Gallo is the team's best player and the team's most effective go-to scorer. He is averaging a career high in FT's made per game on 6.7 FTA's per game. He's also averaging a career high in points per game and appears to be on track to play 71 games this season, which would be the 2nd highest total of his career. Yet despite the impressive scoring numbers, it's hard to give Gallo an A on the season so far. The Nuggets need a #1 option on offense and Gallo hasn't been able to fill that role consistently. There are nights when he sort of blends in with the rest of the team or fails to take over when the Nuggets desperately need a bucket. He's also shooting the lowest FG% of his career.

Kenneth Faried: B

The Manimal is having a bounce back year, after two difficult seasons under Brian Shaw. Malone has Faried playing a role on offense much more similar to the one he had under George Karl. He’s taken the ball out of his hands, given him fewer post-ups and front court touches, which has freed him up to pound the offensive glass and work the cutting and rolling lanes. As a result, Faried is back to shooting more shots at the rim, grabbing a higher percentage of offensive rebounds, and scoring at a much more efficient rate than he has at any point over the last two seasons. Defensively, he’s been up and down, as expected, but his energy and effort that put him on the national radar are back. He, more than anyone, might benefit the most from Nurkic’s return as it will allow him to work the fast break more, knowing that he has a solid rim protector and defensive rebounder backing him up.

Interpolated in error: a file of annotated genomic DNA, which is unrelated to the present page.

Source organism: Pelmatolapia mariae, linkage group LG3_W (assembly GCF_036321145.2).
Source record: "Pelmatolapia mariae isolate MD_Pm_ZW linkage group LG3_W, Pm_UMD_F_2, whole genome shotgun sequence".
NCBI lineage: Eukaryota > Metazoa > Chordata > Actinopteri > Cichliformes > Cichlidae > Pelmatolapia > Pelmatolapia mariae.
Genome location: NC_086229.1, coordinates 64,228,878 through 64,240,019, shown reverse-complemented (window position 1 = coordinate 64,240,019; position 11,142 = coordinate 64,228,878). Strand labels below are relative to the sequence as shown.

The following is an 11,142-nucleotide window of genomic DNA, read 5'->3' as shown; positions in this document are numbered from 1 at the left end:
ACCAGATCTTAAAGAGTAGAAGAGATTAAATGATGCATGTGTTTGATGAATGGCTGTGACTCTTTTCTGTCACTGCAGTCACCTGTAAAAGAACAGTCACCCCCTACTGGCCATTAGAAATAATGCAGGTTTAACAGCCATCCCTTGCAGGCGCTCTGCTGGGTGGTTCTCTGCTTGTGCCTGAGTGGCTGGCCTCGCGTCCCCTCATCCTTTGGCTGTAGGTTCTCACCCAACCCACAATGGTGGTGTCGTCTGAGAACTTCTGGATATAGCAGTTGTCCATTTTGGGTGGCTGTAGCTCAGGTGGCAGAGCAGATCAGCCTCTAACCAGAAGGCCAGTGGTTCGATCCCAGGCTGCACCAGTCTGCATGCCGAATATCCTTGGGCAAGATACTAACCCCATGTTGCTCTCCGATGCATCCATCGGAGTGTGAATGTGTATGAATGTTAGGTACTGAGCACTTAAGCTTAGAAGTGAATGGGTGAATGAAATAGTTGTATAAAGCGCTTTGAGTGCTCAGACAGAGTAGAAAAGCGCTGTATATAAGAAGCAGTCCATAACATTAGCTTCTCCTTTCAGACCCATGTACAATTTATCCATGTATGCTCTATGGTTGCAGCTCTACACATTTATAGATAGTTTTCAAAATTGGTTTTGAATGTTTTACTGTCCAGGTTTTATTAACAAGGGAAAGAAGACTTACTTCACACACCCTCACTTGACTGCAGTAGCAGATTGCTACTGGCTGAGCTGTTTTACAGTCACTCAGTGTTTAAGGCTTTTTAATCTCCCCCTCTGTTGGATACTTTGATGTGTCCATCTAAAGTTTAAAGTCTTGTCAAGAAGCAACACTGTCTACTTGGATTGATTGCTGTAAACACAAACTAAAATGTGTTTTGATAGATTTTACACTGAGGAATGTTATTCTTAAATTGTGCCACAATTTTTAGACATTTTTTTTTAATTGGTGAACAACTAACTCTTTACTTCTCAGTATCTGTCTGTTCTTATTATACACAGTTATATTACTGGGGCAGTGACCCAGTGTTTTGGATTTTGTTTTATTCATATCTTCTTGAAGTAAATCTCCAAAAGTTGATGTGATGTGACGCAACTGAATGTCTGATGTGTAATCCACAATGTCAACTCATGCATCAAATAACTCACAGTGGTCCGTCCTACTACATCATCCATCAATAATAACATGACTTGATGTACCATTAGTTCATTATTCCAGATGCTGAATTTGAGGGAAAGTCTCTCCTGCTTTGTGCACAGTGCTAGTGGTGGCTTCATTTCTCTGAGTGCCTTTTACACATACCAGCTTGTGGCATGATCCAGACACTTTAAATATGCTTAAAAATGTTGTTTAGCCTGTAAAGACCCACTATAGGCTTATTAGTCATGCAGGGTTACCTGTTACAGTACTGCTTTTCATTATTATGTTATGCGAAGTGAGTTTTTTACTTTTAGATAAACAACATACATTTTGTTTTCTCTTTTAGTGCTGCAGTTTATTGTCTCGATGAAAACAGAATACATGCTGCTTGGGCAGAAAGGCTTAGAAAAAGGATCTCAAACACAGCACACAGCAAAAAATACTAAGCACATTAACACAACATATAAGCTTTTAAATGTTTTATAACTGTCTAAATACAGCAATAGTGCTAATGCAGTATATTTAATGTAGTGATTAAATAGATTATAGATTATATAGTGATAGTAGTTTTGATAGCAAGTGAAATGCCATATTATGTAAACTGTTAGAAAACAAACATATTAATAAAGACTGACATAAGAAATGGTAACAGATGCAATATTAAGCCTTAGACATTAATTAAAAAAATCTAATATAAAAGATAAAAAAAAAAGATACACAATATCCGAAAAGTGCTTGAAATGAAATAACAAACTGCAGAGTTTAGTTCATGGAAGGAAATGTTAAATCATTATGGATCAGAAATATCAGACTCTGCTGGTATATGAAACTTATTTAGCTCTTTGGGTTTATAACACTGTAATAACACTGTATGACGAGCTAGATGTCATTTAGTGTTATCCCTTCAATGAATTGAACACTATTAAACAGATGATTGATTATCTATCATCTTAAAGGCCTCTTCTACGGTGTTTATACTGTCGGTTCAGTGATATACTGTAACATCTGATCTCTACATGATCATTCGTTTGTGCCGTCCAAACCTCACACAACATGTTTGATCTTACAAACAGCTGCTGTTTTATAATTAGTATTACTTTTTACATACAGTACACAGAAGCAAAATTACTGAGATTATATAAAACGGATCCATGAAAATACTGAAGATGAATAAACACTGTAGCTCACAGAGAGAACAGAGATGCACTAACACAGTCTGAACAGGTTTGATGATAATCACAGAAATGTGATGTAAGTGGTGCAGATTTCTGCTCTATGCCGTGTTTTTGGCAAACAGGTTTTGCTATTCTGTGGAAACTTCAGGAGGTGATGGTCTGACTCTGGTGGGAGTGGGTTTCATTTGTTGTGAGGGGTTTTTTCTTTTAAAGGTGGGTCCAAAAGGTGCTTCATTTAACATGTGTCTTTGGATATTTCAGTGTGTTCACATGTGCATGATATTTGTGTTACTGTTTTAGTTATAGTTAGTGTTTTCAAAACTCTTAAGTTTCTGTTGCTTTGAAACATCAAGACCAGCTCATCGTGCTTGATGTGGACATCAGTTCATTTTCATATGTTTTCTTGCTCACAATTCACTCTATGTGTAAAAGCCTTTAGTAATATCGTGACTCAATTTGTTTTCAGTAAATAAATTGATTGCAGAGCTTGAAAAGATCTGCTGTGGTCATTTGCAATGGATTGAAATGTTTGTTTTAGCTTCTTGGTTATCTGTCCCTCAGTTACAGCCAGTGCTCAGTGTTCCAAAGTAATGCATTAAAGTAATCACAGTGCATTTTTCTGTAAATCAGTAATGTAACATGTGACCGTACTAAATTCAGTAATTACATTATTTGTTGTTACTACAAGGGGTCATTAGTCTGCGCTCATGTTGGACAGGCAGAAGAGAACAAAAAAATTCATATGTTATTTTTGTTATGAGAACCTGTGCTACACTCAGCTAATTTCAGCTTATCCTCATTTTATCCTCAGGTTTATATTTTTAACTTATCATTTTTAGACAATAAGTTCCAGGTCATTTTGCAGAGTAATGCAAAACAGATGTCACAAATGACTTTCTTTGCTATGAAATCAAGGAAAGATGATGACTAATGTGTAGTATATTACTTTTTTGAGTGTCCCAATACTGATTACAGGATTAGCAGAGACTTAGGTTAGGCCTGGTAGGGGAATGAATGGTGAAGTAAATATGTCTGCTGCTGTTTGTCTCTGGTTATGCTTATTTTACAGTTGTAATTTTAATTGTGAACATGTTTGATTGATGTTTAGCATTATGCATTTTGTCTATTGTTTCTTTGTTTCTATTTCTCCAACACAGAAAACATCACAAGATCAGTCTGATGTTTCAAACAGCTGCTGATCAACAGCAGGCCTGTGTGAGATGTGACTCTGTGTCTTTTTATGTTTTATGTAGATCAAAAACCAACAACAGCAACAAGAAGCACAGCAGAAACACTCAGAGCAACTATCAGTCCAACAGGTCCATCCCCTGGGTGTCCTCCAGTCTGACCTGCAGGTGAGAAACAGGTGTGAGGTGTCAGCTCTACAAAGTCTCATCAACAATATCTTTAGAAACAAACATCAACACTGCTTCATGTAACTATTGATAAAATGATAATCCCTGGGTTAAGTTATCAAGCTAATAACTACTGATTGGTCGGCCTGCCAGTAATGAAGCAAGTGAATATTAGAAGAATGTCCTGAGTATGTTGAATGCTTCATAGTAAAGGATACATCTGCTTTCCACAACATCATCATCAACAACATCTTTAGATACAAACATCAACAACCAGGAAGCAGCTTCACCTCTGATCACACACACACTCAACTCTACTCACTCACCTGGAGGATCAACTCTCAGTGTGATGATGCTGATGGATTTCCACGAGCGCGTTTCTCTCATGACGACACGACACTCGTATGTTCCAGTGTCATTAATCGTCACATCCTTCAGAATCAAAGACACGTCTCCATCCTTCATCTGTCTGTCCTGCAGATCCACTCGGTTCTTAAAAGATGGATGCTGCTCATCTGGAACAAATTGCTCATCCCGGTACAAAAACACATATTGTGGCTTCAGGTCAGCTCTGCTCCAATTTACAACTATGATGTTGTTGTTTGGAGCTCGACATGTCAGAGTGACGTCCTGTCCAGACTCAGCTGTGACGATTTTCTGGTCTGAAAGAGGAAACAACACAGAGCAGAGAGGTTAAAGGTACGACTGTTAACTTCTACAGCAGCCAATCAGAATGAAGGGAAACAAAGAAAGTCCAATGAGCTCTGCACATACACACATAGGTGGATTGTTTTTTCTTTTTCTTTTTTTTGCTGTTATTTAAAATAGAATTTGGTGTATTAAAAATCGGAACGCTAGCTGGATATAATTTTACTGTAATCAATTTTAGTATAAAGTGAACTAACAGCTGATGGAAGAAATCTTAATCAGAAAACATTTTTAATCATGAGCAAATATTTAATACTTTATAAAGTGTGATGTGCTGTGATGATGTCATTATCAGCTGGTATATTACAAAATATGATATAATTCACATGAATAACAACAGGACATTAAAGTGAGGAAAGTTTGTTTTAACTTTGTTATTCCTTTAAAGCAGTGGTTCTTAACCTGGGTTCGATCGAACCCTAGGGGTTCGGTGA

Emmanuel Mudiay: C